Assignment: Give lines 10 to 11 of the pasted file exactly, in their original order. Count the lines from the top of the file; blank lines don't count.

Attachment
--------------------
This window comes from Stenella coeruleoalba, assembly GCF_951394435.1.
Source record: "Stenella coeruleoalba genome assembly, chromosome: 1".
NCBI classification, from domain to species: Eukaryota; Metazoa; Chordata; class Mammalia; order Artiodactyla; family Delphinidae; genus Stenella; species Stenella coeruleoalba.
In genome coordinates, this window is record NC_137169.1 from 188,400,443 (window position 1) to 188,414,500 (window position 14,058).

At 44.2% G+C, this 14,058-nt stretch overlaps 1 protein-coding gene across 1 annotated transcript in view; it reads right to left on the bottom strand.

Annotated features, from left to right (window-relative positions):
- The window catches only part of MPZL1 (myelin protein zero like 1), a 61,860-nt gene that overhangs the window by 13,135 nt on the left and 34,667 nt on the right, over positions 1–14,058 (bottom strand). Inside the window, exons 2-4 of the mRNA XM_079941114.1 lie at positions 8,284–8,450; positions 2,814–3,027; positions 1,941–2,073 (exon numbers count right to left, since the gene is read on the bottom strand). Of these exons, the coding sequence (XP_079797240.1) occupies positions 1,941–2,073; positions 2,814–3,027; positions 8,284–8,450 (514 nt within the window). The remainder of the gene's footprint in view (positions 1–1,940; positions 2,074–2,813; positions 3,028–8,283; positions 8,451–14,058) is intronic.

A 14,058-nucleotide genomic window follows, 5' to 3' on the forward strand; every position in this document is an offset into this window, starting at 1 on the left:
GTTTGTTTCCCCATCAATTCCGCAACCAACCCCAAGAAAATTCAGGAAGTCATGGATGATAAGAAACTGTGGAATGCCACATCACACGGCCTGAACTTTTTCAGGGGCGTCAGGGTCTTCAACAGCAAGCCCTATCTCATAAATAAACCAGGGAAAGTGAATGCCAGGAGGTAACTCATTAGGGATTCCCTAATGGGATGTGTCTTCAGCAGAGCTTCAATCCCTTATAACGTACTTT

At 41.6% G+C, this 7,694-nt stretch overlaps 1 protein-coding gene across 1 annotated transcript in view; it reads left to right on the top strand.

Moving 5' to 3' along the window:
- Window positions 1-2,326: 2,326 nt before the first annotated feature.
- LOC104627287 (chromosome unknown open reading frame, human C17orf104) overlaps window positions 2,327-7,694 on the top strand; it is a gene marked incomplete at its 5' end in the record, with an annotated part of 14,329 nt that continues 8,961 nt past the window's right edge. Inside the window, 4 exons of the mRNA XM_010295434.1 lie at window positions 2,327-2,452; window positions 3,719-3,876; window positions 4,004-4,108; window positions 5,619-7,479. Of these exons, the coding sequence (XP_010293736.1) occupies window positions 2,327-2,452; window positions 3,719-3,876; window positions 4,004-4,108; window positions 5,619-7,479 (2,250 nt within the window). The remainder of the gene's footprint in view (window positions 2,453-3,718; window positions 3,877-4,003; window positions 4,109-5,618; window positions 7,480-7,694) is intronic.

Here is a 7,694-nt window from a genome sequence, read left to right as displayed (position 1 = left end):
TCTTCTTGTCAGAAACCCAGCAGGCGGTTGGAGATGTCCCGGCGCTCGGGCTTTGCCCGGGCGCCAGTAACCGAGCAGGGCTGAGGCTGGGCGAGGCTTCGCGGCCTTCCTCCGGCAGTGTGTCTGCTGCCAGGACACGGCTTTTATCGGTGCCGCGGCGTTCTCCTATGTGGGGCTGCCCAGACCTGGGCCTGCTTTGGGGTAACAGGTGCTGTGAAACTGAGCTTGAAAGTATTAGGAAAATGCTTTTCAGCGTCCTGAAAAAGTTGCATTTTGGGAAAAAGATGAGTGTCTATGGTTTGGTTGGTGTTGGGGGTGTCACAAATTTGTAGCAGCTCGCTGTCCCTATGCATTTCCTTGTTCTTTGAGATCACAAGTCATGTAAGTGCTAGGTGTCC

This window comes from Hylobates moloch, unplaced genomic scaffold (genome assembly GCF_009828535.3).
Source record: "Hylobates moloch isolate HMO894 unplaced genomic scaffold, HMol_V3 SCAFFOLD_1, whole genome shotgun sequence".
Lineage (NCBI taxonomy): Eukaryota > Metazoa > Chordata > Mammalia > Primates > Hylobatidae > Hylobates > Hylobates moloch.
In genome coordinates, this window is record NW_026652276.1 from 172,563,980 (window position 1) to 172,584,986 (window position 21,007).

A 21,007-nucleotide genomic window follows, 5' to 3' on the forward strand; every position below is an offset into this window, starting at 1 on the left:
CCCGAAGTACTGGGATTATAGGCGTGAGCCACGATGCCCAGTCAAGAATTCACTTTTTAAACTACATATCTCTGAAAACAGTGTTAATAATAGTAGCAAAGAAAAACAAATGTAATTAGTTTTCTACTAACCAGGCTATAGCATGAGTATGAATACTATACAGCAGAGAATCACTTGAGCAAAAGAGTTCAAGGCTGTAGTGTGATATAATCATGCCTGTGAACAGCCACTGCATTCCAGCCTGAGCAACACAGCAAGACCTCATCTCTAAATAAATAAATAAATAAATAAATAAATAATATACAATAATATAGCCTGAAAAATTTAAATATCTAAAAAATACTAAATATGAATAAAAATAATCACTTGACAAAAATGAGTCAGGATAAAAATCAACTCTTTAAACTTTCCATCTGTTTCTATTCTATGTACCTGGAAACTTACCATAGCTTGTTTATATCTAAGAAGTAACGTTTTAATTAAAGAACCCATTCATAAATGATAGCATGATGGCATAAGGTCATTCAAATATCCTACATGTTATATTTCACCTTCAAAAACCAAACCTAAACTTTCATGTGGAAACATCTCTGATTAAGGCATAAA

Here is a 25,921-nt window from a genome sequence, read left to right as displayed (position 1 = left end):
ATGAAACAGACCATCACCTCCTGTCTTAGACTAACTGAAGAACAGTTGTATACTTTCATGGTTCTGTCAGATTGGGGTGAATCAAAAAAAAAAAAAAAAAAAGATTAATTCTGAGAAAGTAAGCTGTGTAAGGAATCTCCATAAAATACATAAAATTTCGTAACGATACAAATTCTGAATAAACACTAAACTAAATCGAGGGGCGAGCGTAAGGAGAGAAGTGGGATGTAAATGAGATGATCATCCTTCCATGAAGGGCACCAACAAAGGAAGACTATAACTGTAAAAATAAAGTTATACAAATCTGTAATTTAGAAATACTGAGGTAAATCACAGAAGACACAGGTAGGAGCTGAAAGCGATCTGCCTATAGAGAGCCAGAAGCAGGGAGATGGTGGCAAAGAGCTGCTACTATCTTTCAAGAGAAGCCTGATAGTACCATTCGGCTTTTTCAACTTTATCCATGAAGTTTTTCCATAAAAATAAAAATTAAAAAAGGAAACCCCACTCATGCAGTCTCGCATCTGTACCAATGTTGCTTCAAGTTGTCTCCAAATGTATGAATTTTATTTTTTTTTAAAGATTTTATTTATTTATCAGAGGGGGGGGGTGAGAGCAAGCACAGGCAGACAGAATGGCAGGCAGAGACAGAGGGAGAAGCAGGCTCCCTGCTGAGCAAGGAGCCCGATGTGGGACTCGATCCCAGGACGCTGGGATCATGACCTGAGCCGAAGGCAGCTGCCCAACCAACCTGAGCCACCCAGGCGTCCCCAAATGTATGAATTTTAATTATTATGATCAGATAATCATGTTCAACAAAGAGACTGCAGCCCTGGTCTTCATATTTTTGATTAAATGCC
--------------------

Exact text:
At 41.6% G+C, this 7,694-nt stretch overlaps 1 protein-coding gene across 1 annotated transcript in view; it reads left to right on the top strand.

Moving 5' to 3' along the window: